P445 Network meta-analysis to evaluate the comparative efficacy of intravenous and subcutaneous infliximab and vedolizumab in the maintenance treatment of adult patients with Crohn’s Disease and Ulcerative Colitis

Peyrin-Biroulet, L.(1);Bossuyt, P.(2);Bettenworth, D.(3);Loftus Jr., E.V.(4);Anjie, S.(5);D’Haens, G.(5);Saruta, M.(6);Arkkila, P.(7);Kim, D.H.(8);Choi, D.(8);Reinisch, W.(9)*;

(1)Centre Hospitalier Régional Universitaire de Nancy, Department of Gastroenterology, Nancy, France;(2)Imelda GI Clinical Research Centre, Imelda General Hospital, Bonheiden, Belgium;(3)University of Münster, Medical Faculty, Münster, Germany;(4)Mayo Clinic College of Medicine and Science, Division of Gastroenterology and Hepatology, Rochester, United States;(5)Amsterdam UMC University of Amsterdam, Department of Gastroenterology and Hepatology, Amsterdam, The Netherlands;(6)The Jikei University School of Medicine, Department of Internal Medicine, Tokyo, Japan;(7)Helsinki University Hospital, Department of Gastroenterology, Helsinki, Finland;(8)Celltrion Healthcare Co., Ltd, Incheon, Korea- Republic Of;(9)Medical University of Vienna, Department of Internal Medicine III, Vienna, Austria;


Network meta-analysis (NMA) using randomised controlled trial (RCT) data can provide indirect evidence on comparative efficacy of various treatments.1 The NMA reported herein was conducted to evaluate infliximab (IFX) and vedolizumab (VDZ) comparative efficacy during maintenance treatment of moderate-to-severe Crohn’s disease (CD) and ulcerative colitis (UC), covering various dosing regimens and administration routes for each biologic.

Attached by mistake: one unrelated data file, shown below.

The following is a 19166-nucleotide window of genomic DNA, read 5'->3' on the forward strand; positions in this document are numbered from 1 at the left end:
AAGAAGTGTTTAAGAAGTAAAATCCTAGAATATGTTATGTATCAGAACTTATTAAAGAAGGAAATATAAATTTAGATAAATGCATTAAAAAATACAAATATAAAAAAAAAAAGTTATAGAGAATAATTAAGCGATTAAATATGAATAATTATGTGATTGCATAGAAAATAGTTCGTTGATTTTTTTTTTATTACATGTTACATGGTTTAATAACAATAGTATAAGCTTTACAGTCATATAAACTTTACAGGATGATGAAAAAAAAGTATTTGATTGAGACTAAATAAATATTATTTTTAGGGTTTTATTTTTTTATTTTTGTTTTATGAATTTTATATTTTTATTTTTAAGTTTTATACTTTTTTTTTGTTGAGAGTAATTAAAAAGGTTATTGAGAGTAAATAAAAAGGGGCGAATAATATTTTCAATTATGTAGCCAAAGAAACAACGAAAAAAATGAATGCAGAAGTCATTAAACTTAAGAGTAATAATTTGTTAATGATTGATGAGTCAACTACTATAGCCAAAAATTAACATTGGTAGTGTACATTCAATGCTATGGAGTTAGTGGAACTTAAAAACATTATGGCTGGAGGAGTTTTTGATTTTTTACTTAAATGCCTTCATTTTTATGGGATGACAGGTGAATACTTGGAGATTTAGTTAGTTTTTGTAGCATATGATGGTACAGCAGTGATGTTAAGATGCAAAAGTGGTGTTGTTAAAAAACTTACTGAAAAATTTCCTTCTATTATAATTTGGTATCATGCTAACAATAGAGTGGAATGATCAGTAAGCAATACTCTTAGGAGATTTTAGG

Studies were identified by literature searches that included publications up to 1 November 2022. Parallel-group RCTs evaluating IFX or VDZ (intravenous [IV] or subcutaneous [SC]) for maintenance treatment of adult patients with moderate-to-severe CD or UC that reported clinical remission rates were included. Eligible studies treated patients for a minimum of 22 weeks, with follow-up of 30–60 weeks for maintenance. Clinical remission rates in tumour necrosis factor inhibitor (TNFi)-naïve patients from each study were analysed in a Bayesian NMA fixed-effect model.


Overall, 13 RCTs were identified and included in the analysis (Table 1 for CD and Table 2 for UC). The difference in study design between IFX (treat-through) and VDZ (re-randomisation of induction responders only) was noted. A connected network of evidence could be generated using CD and UC studies (Figures 1A and 1B, respectively). In both CD and UC, IFX SC 120 mg had the highest odds ratio (95% confidence interval [CI]) vs. placebo for clinical remission during the maintenance phase (CD: 5.90 [1.90–18.2]; UC: 5.45 [1.94–15.3]), albeit with the CIs overlapping with the CIs of the other tested regimens (Figures 2A and 2B). In both CD and UC, IFX SC 120 mg ranked highest for clinical remission among the biological agents, dosing regimens, and routes of administration tested.


In both CD and UC, IFX SC showed a favourable efficacy profile for achieving clinical remission during maintenance treatment of TNFi-naïve adult patients, when compared with the other IFX IV or VDZ IV/SC regimens tested.


1 Rouse B et al., Intern Emerg Med 2017;12(1):103-111.